Teaching About Health Care Disparities in the Clinical Setting

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    Clinical teachers often observe interactions that may contribute to health care disparities, yet may hesitate to teach about them. A pedagogical model could help faculty structure teaching about health care disparities in the clinical setting, but to our knowledge, none have been adapted for this purpose. In this paper, we adapt an established model, Time-Effective Strategies for Teaching (TEST), to the teaching of health care disparities. We use several case scenarios to illustrate the core components of the model: diagnose the learner, teach rapidly to the learner’s need, and provide feedback. The TEST model is straightforward, easy to use, and enables the incorporation of teaching about health care disparities into routine clinical teaching

    Asthma control in adolescents 10 to 11 y after exposure to the World Trade Center disaster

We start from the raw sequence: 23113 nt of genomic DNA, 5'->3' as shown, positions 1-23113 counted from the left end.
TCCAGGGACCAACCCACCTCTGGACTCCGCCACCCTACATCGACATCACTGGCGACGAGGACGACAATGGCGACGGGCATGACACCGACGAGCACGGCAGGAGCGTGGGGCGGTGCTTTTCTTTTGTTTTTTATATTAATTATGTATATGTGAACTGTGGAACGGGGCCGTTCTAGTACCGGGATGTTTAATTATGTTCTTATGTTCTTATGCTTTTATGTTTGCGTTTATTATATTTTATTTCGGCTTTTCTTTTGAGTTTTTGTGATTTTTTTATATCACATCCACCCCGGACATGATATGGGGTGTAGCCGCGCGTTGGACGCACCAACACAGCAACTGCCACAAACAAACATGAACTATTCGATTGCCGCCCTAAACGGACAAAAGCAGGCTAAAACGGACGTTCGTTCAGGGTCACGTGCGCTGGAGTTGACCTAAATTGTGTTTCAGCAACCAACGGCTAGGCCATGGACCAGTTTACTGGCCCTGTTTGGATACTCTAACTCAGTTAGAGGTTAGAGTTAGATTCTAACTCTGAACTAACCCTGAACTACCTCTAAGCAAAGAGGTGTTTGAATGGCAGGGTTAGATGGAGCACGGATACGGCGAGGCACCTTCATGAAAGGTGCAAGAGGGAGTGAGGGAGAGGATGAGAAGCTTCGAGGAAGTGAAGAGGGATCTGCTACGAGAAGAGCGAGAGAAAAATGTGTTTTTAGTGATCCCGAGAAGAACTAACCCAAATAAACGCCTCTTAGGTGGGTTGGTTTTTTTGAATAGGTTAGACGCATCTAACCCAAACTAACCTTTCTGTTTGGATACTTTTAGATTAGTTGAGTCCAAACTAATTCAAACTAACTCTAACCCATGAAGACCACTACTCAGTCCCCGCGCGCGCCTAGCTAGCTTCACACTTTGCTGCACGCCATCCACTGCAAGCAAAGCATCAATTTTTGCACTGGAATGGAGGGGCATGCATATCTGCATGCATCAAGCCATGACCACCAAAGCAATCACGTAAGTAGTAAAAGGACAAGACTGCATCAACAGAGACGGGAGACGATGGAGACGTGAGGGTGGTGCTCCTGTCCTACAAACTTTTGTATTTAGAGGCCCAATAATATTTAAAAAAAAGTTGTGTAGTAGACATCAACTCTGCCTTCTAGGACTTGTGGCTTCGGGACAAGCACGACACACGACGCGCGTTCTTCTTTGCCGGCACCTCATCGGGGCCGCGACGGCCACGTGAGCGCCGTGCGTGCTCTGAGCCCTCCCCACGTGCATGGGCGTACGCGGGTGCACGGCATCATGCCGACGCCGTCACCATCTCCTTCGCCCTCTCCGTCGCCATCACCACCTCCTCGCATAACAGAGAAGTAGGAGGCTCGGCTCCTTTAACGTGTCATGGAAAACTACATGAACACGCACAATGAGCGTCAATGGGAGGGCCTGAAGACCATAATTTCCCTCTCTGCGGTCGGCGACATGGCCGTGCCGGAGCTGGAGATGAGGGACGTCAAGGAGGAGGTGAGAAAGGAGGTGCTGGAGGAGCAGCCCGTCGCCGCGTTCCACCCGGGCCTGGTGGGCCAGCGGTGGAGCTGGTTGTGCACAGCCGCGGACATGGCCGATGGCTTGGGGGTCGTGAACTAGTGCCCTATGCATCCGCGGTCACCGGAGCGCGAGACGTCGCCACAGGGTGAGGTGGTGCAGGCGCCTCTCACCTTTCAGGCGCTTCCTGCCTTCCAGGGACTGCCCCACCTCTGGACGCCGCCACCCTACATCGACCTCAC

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    Background: Little is known about asthma control in adolescents who were exposed to the World Trade Center (WTC) attacks of 11 September 2001 and diagnosed with asthma after 9/11. This report examines asthma and asthma control 10–11 y after 9/11 among exposed adolescents. Methods: The WTC Health Registry adolescent Wave 3 survey (2011–2012) collected data on asthma diagnosed by a physician after 11 September 2001, extent of asthma control based on modified National Asthma Education and Prevention Program criteria, probable mental health conditions, and behavior problems. Parents reported healthcare needs and 9/11-exposures. Logistic regression was used to evaluate associations between asthma and level of asthma control and 9/11-exposure, mental health and behavioral problems, and unmet healthcare needs. Results: Poorly/very poorly controlled asthma was significantly associated with a household income of ≤$75,000 (adjusted odds ratio (AOR): 3.0; 95% confidence interval (CI): 1.1–8.8), having unmet healthcare needs (AOR: 6.2; 95% CI: 1.4–27.1), and screening positive for at least one mental health condition (AOR: 5.0; 95% CI: 1.4–17.7), but not with behavioral problems. The impact of having at least one mental health condition on the level of asthma control was substantially greater in females than in males. Conclusions: Comprehensive care of post-9/11 asthma in adolescents should include management of mental health-related comorbidities. The collapse and burning of the World Trade Center (WTC) towers on 11 September 2001 (9/11) exposed hundreds of thousands of people to a complex mixture of dust, debris, and jet fuel combustion byproducts (1). It is estimated that over 25,000 persons in lower Manhattan developed asthma symptoms after exposure to the WTC terrorist attacks and the subsequent rescue and recovery efforts (1). In the years immediately following 9/11, new-onset asthma rates were elevated among exposed adults and many of those affected continued to experience respiratory symptoms (i.e., coughing, shortness of breath) years later (1,2). An estimated 25,000 children were living or attending school in lower Manhattan near the WTC on 9/11, and potentially were in the path of the dust cloud of building debris and smoke after the collapse of the towers, as well as for several months following the attacks, and could have inhaled particulate matter and toxic substances (3,4). Associations between 9/11-related exposures and both asthma diagnosis and persistent respiratory symptoms among children and adolescents have been documented (4,5,6). A previous report found that 2 to 3 y after 9/11, over half of children under 18 y of age who were enrolled in the World Trade Center Health Registry (Registry) reported new or worsening respiratory symptoms (53%), and 5.7% reported a post-9/11 diagnosis of asthma, both of which were associated with exposure to the dust cloud that resulted from the collapse of buildings on 9/11 (4). A subsequent study of Registry enrollees under 18 y old found that respiratory symptoms persisted up to 7 y post-9/11 (5). The WTC Environmental Health Center which collected clinical data on a sample of children an average of 7.8 y after 9/11, reported new onset provider-diagnosed asthma in 21.4% of children, and found that dust cloud exposure was associated with pulmonary function abnormalities, such as isolated low forced vital capacity pattern and an obstructive pattern consistent with asthma (6). Although the association between asthma and 9/11-exposure in children and adolescents has been documented, little is known about asthma control in this population. Large population-based surveys consistently show that poor asthma control is common in many children with asthma (7,8). Asthma control is affected by many factors, including healthcare access (9,10), socioeconomic status (9,10), and comorbid mental health conditions (11,12,13). It has been observed that adolescents with symptomatic asthma are more likely than adolescents without asthma to have lower perceived well-being, more negative behaviors, and a greater number of physical and mental health comorbidities (14). Several studies found that depression has been associated with uncontrolled asthma (11,12). In adults with 9/11-related asthma, having at least one mental health condition has been associated with poorly controlled asthma (15). However, little is known about the association between mental health conditions and the level of asthma control especially among 9/11-exposed adolescents. Previous studies of adult Registry enrollees found that those with unmet healthcare needs are more likely to have severe mental health symptoms, comorbid mental and physical health problems, and have lower quality of life (1,16). Unmet healthcare needs among adolescents have been shown to be associated with poorer health status and functioning, including asthma control (17). Poorly controlled asthma has also been associated with unmet healthcare needs related to cost or access barriers (18), such as an inability to pay for asthma medications and not having access to asthma specialists (19). The goal of this study was to evaluate asthma control 10–11 y after 9/11 among Registry as children, and to determine whether poor asthma control is associated with specific factors including adolescent 9/11-exposure, adverse mental health, behavior problems, and unmet healthcare needs